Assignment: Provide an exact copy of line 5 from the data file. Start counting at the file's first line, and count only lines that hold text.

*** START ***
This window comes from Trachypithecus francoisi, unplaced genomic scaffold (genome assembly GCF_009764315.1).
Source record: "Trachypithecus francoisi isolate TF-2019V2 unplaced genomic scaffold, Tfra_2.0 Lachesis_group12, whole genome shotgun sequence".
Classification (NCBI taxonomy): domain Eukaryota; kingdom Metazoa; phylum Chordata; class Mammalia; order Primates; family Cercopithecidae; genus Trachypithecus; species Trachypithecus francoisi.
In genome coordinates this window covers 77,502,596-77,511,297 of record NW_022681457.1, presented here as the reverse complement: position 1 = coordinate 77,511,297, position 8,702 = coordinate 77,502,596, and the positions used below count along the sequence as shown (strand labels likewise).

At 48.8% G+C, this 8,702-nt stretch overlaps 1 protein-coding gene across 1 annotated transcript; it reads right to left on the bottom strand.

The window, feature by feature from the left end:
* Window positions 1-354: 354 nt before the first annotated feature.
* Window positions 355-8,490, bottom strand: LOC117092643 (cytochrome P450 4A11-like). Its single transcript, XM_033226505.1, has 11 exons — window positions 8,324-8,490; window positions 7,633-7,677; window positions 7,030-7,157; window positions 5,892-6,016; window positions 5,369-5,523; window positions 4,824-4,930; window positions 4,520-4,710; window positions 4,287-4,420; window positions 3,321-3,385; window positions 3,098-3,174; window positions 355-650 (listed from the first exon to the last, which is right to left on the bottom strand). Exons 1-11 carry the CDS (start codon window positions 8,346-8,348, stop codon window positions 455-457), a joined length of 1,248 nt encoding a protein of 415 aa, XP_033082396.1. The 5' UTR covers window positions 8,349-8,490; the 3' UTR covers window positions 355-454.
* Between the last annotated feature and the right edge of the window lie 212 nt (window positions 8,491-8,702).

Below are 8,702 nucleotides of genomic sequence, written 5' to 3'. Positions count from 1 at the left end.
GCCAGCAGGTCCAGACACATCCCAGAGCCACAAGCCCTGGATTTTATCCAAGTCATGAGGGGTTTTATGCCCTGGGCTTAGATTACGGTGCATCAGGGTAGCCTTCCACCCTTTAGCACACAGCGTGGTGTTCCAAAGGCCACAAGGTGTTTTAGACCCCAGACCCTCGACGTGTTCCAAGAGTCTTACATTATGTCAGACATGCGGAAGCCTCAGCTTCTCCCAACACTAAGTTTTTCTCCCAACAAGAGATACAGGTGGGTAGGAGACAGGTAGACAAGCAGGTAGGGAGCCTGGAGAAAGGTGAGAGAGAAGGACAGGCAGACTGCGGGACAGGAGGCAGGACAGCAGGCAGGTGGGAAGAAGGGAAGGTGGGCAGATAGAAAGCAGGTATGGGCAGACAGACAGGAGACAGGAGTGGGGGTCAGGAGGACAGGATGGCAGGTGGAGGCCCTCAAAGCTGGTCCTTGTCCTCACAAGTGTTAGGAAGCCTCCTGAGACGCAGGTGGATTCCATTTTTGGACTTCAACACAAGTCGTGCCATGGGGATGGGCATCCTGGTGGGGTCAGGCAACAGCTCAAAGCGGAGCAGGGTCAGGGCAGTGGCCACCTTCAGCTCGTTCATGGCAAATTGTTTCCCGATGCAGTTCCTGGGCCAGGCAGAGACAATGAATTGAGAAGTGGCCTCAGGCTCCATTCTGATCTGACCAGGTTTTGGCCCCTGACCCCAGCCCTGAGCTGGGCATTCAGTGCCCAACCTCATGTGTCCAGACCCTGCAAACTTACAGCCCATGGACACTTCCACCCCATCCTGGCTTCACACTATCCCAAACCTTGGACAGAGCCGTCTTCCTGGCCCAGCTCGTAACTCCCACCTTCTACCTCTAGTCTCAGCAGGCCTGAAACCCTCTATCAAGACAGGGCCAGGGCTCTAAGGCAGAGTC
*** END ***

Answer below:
At 48.8% G+C, this 8,702-nt stretch overlaps 1 protein-coding gene across 1 annotated transcript; it reads right to left on the bottom strand.